Nagaland – another of Pawar’s ‘politics of unpredictability’
The NCP was the largest ‘opposition party’ in Nagaland, winning seven seats. Yet, Pawar chose to support the Rio government on March 8.
Whether it is a case of ‘if you can’t beat them, you better join them’ for the veteran politician or his party’s experience in mid-2014 in Nagaland when all the three MLAs of his party in that assembly, which also included NCP Nagaland unit president Imtilemba Sangtam, joining the then NPF-BJP alliance government, similar maneuvers have long been connected to Pawar’s six-decade political career.
NCP’s 2014 commitment to help the BJP in Maharashtra, and Pawar’s initiative to persuade the Congress, the NCP, and the state’s then-undivided Shiv Sena to create a three-party coalition government in Maharashtra in 2019, providing the MVA with the chance to rule for 2.5 years are few to cite.
When questioned about the NCP’s assistance to the BJP alliance in Nagaland, Vanchit Bahujan Aghadi Chief Prakash Ambedkar told Indian Express: “Sharad Pawar has taken an unconventional route in politics. He is a shrewd politician who knows what’s best for him and his party. He never compromised political interest.”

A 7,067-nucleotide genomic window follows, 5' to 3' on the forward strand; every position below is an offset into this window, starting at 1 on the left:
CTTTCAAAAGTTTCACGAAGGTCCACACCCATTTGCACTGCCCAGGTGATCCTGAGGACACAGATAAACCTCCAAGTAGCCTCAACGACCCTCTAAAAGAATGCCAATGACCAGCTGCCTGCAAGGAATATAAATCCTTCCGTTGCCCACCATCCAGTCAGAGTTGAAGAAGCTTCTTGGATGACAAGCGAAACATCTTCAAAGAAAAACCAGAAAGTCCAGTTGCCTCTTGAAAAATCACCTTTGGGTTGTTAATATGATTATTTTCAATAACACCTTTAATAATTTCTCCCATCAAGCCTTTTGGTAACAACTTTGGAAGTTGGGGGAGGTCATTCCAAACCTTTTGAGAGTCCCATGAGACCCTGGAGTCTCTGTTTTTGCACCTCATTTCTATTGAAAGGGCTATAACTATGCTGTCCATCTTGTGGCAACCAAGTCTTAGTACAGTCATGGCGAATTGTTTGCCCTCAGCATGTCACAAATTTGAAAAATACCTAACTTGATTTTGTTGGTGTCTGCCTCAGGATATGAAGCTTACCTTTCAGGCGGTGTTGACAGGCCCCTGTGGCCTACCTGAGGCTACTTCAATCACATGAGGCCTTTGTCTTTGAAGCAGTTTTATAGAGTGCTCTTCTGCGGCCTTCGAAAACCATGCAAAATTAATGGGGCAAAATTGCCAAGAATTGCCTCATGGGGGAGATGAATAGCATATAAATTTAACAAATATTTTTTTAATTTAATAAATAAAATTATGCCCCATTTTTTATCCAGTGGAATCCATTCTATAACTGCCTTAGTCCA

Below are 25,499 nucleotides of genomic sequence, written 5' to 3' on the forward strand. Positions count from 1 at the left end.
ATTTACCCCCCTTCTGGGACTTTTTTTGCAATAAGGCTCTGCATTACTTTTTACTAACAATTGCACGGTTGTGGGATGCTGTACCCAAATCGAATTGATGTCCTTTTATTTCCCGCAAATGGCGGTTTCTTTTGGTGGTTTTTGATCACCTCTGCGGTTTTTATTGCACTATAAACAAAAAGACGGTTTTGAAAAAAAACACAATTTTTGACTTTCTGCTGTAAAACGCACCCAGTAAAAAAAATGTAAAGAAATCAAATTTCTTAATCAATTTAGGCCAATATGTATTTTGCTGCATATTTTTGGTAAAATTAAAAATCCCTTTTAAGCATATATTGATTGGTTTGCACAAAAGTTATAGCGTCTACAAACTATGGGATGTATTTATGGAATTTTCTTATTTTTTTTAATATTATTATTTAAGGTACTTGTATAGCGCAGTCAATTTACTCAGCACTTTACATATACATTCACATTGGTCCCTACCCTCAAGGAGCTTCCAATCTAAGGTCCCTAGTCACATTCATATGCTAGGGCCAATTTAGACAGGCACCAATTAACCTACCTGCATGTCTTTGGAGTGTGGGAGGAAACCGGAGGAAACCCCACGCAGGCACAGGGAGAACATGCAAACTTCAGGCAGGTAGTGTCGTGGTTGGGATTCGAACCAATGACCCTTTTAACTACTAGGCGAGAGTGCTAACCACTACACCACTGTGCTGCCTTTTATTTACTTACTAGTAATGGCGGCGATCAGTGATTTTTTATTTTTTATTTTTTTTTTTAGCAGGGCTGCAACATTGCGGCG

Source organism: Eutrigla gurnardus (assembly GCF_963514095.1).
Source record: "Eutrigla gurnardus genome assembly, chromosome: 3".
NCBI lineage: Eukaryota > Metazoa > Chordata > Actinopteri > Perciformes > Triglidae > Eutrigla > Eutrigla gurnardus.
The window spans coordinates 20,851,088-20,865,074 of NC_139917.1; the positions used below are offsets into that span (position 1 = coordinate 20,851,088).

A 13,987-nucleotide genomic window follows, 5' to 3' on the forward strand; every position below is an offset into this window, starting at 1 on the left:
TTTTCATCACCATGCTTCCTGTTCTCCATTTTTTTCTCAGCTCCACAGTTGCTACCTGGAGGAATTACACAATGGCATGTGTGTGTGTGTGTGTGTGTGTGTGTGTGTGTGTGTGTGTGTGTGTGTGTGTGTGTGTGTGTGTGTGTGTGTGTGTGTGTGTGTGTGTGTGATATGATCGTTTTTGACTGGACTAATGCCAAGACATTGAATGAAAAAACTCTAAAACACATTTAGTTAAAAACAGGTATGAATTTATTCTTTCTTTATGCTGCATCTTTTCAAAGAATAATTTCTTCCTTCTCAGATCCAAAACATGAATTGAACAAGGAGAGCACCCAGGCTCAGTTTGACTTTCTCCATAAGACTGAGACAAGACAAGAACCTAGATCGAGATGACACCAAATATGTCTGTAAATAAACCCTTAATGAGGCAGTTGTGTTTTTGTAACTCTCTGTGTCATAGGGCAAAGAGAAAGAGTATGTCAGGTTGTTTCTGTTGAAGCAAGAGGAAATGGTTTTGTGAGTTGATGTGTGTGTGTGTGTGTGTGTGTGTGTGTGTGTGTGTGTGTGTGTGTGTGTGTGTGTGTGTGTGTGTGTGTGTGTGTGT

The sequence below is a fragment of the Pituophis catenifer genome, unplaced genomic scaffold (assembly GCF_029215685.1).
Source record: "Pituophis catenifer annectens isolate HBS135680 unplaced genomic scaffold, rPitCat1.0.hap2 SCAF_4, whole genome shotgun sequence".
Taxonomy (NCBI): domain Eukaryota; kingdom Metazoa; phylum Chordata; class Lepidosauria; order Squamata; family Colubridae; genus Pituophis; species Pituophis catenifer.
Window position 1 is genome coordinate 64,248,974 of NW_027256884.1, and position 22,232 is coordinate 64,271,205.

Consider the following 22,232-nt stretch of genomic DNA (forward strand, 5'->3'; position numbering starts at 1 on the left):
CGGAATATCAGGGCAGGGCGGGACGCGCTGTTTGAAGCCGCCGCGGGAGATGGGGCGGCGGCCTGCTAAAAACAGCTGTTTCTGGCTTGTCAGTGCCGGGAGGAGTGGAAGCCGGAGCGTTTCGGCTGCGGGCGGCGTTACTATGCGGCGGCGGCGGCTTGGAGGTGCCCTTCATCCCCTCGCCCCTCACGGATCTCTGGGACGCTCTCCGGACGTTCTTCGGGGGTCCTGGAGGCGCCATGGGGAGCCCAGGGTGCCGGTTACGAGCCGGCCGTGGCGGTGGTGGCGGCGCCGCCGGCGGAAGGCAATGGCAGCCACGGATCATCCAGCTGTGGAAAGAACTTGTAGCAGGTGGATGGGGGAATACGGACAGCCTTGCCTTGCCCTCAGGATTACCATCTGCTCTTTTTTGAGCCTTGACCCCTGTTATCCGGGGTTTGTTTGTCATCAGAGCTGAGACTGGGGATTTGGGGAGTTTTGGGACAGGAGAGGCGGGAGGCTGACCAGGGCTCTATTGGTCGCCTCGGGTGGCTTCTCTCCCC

“Sharad Pawar is unpredictable,” a senior BJP official said, adding, “Nobody knows what he will do next. In 1999, he split the Congress to form the NCP. But soon after the elections, he formed an alliance government with the Congress. In 2014, he supported the BJP. In 2019, he formed the MVA to corner the BJP.”
The NCP, on the other hand, continues to characterize Sharad Pawar’s political movements as pragmatic.
In Nagaland, it is not politics but greed for power
However, in Nagaland, Pawar’s politics may not have been a major factor as another dismal chapter in Nagaland’s political history gets added by having an assembly without an opposition for the third time and for the second consecutive term.
“In Nagaland, it is purely a money game,” Shurhozelie Liezietsu, NPF President has said during one of his political campaigns. “There is no political ideology here,” he insisted.
The Naga political solution was in the spotlight prior to this year’s election, with CM Rio even going so far as to announce that his party, the NDPP, would not campaign for the Assembly elections. Nevertheless, that commitment was disregarded as the elections drew near.
The BJP leaders reiterated that the Centre would find a “solution” quickly and that they would deal with the demand for a separate state by the Eastern Nagas.
And today, the political parties and candidates giving their support to the NDPP-BJP claim the same thing: to find a political solution for the Naga people.
However, it is to be noted that one term of an opposition-less house in 2021 did not get the state any closer to the elusive Naga Accord; therefore, it is difficult to say how this time will be different.
The politicians will pay lip service to the vexed Naga political question, which most Nagas want to be sorted once and for all.
But many political commentators are of the opinion that the root cause of the opposition-less government in Nagaland is the sheer greed of the MLAs to join the government of the day and share the veritable pie of power.